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Racial Discrimination in the English Professional Football League


7 June 2000

Evidence that racial discrimination exists in the English professional football league is published this week in the June edition of the Journal of Political Economy.

The author, Dr. Stefan Szymanski, based at the Management School, Imperial College, has devised a statistical market test(1) which identifies racial discrimination in salary setting in the English football league between 1978-1993(2). The test suggests that a black player receives a lower return on his talents compared with a white player of equal ability.

In a competitive market for the services of players, the total wage bill of the club will reflect the position a club achieves in the football league. Dr. Szymanskis test shows that in clubs fielding an above average number of black players in their team, the performance of the club is higher than the wage bill suggests. Conversely, clubs with a lower than average number of black players, have a lower league position than expected from the wage bill.

Discrimination exists if clubs fielding an above average number of black players systematically outperforms clubs fielding a lower than average number of black players. The market test used here, finds that this discrimination exists.

Football teams discriminating in this way are taxed by restricting themselves to a subset of the players market. For a club fielding no black players, this tax is estimated to be 5% of the wage bill(3).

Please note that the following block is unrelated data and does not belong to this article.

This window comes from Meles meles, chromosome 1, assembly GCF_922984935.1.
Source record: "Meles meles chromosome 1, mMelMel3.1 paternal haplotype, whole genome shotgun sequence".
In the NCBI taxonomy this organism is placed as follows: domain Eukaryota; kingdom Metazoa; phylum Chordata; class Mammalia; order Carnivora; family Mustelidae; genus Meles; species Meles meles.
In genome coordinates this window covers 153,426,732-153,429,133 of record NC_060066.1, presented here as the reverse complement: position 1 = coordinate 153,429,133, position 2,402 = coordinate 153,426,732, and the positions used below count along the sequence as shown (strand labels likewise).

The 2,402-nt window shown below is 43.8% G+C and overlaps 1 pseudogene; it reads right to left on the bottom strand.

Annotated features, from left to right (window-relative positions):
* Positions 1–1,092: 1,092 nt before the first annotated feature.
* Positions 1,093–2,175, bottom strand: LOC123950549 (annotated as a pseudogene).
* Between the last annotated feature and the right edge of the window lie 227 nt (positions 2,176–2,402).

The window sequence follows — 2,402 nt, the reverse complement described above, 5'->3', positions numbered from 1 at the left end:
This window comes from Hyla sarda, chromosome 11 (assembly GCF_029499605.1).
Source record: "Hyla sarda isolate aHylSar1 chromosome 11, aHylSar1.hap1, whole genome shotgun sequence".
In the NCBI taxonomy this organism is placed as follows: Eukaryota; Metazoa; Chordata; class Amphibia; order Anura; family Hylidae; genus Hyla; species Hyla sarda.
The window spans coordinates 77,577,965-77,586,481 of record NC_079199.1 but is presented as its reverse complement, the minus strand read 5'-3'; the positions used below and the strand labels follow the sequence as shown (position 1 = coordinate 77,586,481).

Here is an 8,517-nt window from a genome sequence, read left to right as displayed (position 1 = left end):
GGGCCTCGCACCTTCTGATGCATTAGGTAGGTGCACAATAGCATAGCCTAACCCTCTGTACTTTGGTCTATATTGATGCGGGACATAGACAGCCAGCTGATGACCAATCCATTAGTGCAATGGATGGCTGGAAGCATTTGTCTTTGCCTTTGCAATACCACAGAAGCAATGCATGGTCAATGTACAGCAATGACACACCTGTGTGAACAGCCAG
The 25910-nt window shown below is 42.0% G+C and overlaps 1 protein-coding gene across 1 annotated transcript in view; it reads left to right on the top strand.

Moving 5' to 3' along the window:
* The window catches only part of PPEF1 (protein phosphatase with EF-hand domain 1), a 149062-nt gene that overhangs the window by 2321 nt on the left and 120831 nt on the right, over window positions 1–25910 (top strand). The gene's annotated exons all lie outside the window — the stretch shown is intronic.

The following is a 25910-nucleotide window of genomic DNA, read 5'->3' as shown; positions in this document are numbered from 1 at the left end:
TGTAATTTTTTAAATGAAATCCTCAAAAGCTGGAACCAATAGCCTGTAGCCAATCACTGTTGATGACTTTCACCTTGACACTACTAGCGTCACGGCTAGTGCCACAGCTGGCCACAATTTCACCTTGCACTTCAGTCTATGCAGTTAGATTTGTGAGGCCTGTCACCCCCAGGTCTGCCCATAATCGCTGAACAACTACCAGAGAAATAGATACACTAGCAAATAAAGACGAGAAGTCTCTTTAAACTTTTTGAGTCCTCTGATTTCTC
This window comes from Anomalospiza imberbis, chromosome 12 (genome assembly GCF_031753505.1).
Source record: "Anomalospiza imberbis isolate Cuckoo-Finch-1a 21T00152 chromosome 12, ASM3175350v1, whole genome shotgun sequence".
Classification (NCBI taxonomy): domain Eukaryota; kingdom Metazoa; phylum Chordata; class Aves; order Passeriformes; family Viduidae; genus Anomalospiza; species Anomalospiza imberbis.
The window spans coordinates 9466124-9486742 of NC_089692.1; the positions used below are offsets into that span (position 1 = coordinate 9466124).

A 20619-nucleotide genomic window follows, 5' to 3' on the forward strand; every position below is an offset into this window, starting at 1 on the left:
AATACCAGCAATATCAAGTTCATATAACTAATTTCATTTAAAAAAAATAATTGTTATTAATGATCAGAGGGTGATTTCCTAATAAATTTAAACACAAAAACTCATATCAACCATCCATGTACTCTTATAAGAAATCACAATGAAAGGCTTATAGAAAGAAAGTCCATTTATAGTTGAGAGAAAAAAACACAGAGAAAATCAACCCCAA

Dr. Szymanski comments: "In my paper, I argue that discriminators must pay a price because they reject a subset of playing talent. This talent can then be hired cheaply by non-discriminators, who only see the talent - the theory is consistent with the facts."

For further information please contact:

Dr. Stefan Szymanski(4)
Email: s.szymanski@imperial.ac.uk

Imperial College Press Office Contact:

Taslima Khan
Email: taslima.khan@imperial.ac.uk

Notes to editors:

Paper reference: A Market Test for Discrimination in the English Professional Soccer Leagues, volume 108, no 3, pp 590-603.

1. This new market test for discrimination is preferable to the usual earnings function approach. Its main advantage is that once the wages and team (or firm) productivity is known, no other data is required.

2. Data on black players appearing for the 39 league clubs in the sample (from a population of 92) was constructed by a painstaking analysis of player records for the period 1974 to 1993. In 1974 there were only 4 black players appearing a total of 77 times for the sample clubs while by 1993 there were 98 players appearing 2033 times. Given an average squad size of around thirty players, by 1993 about 8% of all players were black. The distribution of appearances indicates marked differences between individual clubs. The lowest number of appearances (i.e. matches played by black players) for any club in data over the sample period is two. Two clubs in the sample had less than 10 appearances by black players, while four had less than 100. Four clubs registered more than 1000 appearances by black players.

3. For a top club in 1993 with a total wage bill of approximately £5 million, this tax penalty is approximately £250,000.

4. Dr. Szymanski has previously authored ten articles related to football. His book, Winners and Losers - The Business Strategy of Football, co-authored with Tim Kupyers, attained ninth position in the 1999 Sunday Times best selling sports books list.

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